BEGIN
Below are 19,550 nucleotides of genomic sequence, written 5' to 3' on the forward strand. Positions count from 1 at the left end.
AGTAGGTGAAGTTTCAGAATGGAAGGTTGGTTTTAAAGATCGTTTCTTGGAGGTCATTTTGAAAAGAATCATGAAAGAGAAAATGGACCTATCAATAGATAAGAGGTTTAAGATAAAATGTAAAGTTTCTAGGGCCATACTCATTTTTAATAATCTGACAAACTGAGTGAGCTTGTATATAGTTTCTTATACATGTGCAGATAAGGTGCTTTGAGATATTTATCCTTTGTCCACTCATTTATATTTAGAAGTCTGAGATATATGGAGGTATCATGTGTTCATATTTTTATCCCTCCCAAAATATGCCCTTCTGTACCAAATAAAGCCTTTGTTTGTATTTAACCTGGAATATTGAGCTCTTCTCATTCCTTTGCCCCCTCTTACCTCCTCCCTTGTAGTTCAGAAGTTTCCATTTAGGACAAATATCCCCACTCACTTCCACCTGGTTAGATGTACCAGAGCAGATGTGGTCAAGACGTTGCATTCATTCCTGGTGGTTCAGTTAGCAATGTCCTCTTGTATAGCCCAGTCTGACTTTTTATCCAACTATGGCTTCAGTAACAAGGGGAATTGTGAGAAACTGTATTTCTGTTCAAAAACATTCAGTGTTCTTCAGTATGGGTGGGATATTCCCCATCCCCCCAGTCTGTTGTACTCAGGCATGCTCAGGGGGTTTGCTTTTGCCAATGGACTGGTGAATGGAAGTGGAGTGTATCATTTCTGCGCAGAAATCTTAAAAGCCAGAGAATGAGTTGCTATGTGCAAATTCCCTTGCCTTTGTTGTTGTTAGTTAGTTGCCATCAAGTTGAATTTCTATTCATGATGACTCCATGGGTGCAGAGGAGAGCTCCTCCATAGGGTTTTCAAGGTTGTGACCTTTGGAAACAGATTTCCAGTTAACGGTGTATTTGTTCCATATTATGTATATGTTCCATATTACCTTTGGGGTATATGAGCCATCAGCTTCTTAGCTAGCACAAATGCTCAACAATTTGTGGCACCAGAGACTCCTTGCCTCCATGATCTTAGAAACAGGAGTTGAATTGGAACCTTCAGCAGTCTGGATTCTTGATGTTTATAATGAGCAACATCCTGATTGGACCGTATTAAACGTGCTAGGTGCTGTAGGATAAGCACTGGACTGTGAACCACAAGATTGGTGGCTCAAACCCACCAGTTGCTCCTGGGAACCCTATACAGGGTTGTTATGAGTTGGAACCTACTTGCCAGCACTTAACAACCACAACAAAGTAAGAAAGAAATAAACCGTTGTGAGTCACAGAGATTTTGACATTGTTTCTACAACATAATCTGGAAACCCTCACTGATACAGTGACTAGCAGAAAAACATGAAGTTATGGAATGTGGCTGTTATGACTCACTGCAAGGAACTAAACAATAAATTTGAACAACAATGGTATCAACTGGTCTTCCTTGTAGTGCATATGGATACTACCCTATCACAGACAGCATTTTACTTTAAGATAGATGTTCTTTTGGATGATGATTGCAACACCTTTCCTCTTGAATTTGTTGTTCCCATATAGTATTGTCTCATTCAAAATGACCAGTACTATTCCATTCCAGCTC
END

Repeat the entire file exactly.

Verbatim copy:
Below are 19,550 nucleotides of genomic sequence, written 5' to 3' on the forward strand. Positions count from 1 at the left end.
AGTAGGTGAAGTTTCAGAATGGAAGGTTGGTTTTAAAGATCGTTTCTTGGAGGTCATTTTGAAAAGAATCATGAAAGAGAAAATGGACCTATCAATAGATAAGAGGTTTAAGATAAAATGTAAAGTTTCTAGGGCCATACTCATTTTTAATAATCTGACAAACTGAGTGAGCTTGTATATAGTTTCTTATACATGTGCAGATAAGGTGCTTTGAGATATTTATCCTTTGTCCACTCATTTATATTTAGAAGTCTGAGATATATGGAGGTATCATGTGTTCATATTTTTATCCCTCCCAAAATATGCCCTTCTGTACCAAATAAAGCCTTTGTTTGTATTTAACCTGGAATATTGAGCTCTTCTCATTCCTTTGCCCCCTCTTACCTCCTCCCTTGTAGTTCAGAAGTTTCCATTTAGGACAAATATCCCCACTCACTTCCACCTGGTTAGATGTACCAGAGCAGATGTGGTCAAGACGTTGCATTCATTCCTGGTGGTTCAGTTAGCAATGTCCTCTTGTATAGCCCAGTCTGACTTTTTATCCAACTATGGCTTCAGTAACAAGGGGAATTGTGAGAAACTGTATTTCTGTTCAAAAACATTCAGTGTTCTTCAGTATGGGTGGGATATTCCCCATCCCCCCAGTCTGTTGTACTCAGGCATGCTCAGGGGGTTTGCTTTTGCCAATGGACTGGTGAATGGAAGTGGAGTGTATCATTTCTGCGCAGAAATCTTAAAAGCCAGAGAATGAGTTGCTATGTGCAAATTCCCTTGCCTTTGTTGTTGTTAGTTAGTTGCCATCAAGTTGAATTTCTATTCATGATGACTCCATGGGTGCAGAGGAGAGCTCCTCCATAGGGTTTTCAAGGTTGTGACCTTTGGAAACAGATTTCCAGTTAACGGTGTATTTGTTCCATATTATGTATATGTTCCATATTACCTTTGGGGTATATGAGCCATCAGCTTCTTAGCTAGCACAAATGCTCAACAATTTGTGGCACCAGAGACTCCTTGCCTCCATGATCTTAGAAACAGGAGTTGAATTGGAACCTTCAGCAGTCTGGATTCTTGATGTTTATAATGAGCAACATCCTGATTGGACCGTATTAAACGTGCTAGGTGCTGTAGGATAAGCACTGGACTGTGAACCACAAGATTGGTGGCTCAAACCCACCAGTTGCTCCTGGGAACCCTATACAGGGTTGTTATGAGTTGGAACCTACTTGCCAGCACTTAACAACCACAACAAAGTAAGAAAGAAATAAACCGTTGTGAGTCACAGAGATTTTGACATTGTTTCTACAACATAATCTGGAAACCCTCACTGATACAGTGACTAGCAGAAAAACATGAAGTTATGGAATGTGGCTGTTATGACTCACTGCAAGGAACTAAACAATAAATTTGAACAACAATGGTATCAACTGGTCTTCCTTGTAGTGCATATGGATACTACCCTATCACAGACAGCATTTTACTTTAAGATAGATGTTCTTTTGGATGATGATTGCAACACCTTTCCTCTTGAATTTGTTGTTCCCATATAGTATTGTCTCATTCAAAATGACCAGTACTATTCCATTCCAGCTC